44. The Court notes at the outset that it is not contested that the dispute relating to the claim for damages against the applicant's employer concerned private-law relations. It was thus a civil dispute for the purposes of Article 6 § 1 of the Convention, which provision is therefore applicable.
45. The Court reiterates that for the determination of civil rights and obligations by a tribunal to satisfy Article 6 § 1, the tribunal in question must have jurisdiction to examine all questions of fact and law relevant to the dispute before it (see Terra Woningen B.V. v. the Netherlands, judgment of 17 December 1996, Reports of Judgments and Decisions 1996-VI, pp. 2122-23, § 52, and, more recently, Chevrol v. France [GC], no. 49636/99, § 77, ECHR 2003-III).
46. The Court notes that, when examining the applicant's action for damages against her employer, the domestic courts of all levels held, as is apparent from their reasoning, that they were precluded from conducting their own examination of the causal link between the applicant's conditions of work and her disease and were not free to determine its occupational or non-occupational character after it had been declared not work-related by the special medical commissions (see paragraphs 22, 23 and 24 above). As this was an essential element of the applicant's case, her claim was therefore disallowed.
47. Such holdings of the domestic courts – that they were bound by the findings of an administrative body made in separate proceedings – have already been examined by the Court in the cases of Obermeier v. Austria (judgment of 28 June 1990, Series A no. 179) and Terra Woningen B.V. (cited above). Both cases were examined by the Court under the “access to a court” requirement of Article 6 § 1.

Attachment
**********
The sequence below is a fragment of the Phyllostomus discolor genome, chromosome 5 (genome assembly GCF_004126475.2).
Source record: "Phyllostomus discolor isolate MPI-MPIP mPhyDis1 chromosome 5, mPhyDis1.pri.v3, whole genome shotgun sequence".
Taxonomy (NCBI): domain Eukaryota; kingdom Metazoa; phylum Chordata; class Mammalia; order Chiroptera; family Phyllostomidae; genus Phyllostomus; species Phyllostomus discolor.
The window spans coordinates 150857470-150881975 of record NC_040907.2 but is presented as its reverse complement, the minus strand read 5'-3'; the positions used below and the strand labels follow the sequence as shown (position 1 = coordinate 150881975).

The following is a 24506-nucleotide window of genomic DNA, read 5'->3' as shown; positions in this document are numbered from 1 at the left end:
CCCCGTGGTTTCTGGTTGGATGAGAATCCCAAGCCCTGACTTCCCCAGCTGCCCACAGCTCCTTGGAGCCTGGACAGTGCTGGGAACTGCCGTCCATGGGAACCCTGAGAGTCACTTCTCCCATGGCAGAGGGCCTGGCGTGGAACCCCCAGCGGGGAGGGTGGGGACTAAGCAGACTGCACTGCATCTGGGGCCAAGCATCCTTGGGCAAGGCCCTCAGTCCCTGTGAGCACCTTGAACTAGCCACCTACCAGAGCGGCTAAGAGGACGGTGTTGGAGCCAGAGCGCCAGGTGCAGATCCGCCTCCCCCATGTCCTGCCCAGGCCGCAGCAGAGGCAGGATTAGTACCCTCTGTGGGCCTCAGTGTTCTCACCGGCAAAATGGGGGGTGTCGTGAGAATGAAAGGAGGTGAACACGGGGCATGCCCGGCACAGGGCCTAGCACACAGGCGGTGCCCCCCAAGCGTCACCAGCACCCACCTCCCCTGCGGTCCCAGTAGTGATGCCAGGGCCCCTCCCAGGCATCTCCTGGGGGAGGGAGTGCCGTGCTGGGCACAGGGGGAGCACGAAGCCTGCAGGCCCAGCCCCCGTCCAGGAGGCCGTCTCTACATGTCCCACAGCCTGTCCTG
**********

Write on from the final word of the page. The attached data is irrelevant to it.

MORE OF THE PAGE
48. In Obermeier the Court found a violation of Article 6 § 1 because the Austrian courts had considered themselves bound by the ruling of an administrative agency in respect of a preliminary issue in the case before them. They had been thus precluded from inquiring into a fact relevant to the determination of the dispute which they had to resolve. The Court held that in these circumstances no issue would arise under Article 6 § 1 only if the administrative agency's ruling binding the courts had been delivered in conformity with that Article's requirements. It noted that under Austrian law it had been possible to appeal against the agency's ruling to an administrative court and an appeal had indeed been lodged. However, the administrative court's scope of review was insufficient as it could only control whether the discretion enjoyed by the agency had been used in a manner compatible with the object and the purpose of the law (see Obermeier, cited above, pp. 22-23, §§ 69-70).